- Current governor Patrick Honohan to step down this year
- Lane beat candidates including government official Robert Watt
Ireland named Philip Lane, an economics professor at Trinity College Dublin, as its next central-bank governor, again picking an academic for the role.
The 46-year-old was formally approved by the Irish cabinet in Dublin on Tuesday. He received a PhD in economics from Harvard University in 1995 and was assistant professor of economics and international affairs at Columbia University from 1995 to 1997 before returning to the Irish capital. The government said in a statement that it will advise President Michael D. Higgins to make the formal appointment.
Lane is the second consecutive academic to be picked for the role, breaking a long-standing tradition of selecting from within the higher ranks of the civil service. He succeeds Patrick Honohan, who was plucked from TCD’s economics department in 2009 to restore the central bank’s credibility amid a real-estate and banking collapse. Honohan plans to step down around the end of November.
“Appointing Honohan in the first place in 2009 was a step in the right direction and continuing that theme, by appointing another academic and someone outside the government system, has to be seen as positive,” said Dermot O’Leary, chief economist with Goodbody Stockbrokers in Dublin. “The independence of the central bank is not only safeguarded but is openly seen to be safeguarded by this appointment.”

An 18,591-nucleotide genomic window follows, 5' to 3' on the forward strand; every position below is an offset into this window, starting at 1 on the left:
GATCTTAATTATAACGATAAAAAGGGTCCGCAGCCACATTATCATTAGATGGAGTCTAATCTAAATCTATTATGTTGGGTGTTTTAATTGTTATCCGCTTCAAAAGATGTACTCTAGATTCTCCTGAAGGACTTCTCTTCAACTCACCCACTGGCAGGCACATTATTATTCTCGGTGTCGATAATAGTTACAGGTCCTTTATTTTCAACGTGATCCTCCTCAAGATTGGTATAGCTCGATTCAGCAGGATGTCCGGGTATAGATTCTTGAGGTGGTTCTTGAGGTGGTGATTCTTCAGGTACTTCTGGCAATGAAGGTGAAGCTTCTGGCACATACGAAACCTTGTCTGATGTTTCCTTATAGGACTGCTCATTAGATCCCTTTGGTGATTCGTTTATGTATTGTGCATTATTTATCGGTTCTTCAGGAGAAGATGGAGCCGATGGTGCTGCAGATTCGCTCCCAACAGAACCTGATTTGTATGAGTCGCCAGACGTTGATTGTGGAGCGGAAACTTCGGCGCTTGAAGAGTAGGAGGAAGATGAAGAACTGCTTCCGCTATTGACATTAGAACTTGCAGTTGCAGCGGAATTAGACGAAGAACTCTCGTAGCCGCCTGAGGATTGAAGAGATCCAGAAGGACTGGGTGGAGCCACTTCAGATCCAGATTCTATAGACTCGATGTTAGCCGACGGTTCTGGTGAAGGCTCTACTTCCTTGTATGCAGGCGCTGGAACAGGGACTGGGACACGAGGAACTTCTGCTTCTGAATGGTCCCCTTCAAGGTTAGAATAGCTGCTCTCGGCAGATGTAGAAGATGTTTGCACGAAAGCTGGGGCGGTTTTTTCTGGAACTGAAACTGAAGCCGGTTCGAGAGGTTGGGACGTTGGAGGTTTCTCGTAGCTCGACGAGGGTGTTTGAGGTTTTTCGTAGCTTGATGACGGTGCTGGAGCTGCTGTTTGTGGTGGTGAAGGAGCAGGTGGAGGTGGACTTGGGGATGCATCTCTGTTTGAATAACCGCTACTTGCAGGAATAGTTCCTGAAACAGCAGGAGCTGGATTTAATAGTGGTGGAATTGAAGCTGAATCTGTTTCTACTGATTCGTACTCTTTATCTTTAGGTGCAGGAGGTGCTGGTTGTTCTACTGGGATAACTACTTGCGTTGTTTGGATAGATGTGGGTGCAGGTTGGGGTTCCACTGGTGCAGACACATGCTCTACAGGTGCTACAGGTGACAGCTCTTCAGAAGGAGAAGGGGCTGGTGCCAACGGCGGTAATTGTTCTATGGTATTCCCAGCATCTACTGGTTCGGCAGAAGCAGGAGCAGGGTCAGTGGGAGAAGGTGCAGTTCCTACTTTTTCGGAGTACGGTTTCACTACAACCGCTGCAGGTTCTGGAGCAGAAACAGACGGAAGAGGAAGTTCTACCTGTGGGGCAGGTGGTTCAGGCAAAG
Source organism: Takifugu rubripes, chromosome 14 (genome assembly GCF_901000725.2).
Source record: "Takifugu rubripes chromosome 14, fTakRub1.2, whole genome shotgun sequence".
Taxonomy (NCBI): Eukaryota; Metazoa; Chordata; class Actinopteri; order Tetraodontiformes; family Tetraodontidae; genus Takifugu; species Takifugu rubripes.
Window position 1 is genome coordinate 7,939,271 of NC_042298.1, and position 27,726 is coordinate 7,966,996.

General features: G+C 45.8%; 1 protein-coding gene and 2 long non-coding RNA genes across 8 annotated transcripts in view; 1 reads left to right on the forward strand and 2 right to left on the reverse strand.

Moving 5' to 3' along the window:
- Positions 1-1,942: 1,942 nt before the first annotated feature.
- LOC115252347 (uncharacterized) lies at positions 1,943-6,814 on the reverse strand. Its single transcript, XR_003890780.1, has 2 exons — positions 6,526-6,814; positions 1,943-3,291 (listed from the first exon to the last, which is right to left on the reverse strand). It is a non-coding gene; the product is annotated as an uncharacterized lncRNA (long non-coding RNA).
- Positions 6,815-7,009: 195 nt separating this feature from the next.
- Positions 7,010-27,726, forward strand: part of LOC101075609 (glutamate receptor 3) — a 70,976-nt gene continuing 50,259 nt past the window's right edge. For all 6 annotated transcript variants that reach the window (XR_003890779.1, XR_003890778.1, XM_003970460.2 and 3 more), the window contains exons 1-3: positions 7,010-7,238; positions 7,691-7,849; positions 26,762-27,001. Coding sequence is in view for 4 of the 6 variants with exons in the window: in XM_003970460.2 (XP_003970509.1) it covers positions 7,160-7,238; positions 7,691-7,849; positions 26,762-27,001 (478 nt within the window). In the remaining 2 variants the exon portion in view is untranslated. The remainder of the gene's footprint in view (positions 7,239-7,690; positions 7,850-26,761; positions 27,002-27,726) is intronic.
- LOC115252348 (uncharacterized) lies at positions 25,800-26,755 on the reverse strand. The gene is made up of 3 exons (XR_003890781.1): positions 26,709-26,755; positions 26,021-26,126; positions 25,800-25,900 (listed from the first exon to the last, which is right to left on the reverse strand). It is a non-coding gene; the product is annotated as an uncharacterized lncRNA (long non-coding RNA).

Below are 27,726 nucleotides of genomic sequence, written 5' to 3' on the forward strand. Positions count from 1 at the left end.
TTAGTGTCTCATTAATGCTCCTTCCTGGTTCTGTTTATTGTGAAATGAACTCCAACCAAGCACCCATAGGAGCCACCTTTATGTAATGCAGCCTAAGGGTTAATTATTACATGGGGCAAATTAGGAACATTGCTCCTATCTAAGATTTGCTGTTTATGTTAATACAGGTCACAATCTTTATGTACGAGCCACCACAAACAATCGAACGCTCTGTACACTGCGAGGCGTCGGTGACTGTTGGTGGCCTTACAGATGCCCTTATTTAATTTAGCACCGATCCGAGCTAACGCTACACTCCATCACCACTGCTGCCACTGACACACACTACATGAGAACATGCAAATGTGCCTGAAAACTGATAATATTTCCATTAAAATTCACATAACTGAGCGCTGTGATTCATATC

Lane, also chair of the European Systemic Risk Board’s advisory scientific committee, was said on Oct. 15 to be one of two final candidates, alongside government official Robert Watt.
Lane will help set monetary policy for the euro area in his new position. The heads of the currency bloc’s 19 national central banks sit together with the 6-person Executive Board on the European Central Bank’s Governing Council. Policy makers are dealing with a renewed downturn in consumer prices and slowing international trade, prompting economists to predict that stimulus will have to be increased as soon as this year.
“Starting off, I think he’ll take a middle ground, playing in line with the majority vote, and not rock the boat,” said Alan McQuaid, chief economist at Merrion Capital Group in Dublin. “Still, Lane has the academic background and qualifications to do a good job and should be among like-minded people at the ECB.”
Lane and Honohan were among people whose counsel was sought by former Finance Minister Brian Lenihan at the height of the financial crisis, according to evidence given at an ongoing inquiry into the near collapse of the banking system. Lenihan, who died in 2011, held the role between 2008 and 2011.
“Professor Lane’s outstanding economic, financial and policy-making record ideally position him to lead the central bank in the coming years,” Finance Minister Michael Noonan said in the statement.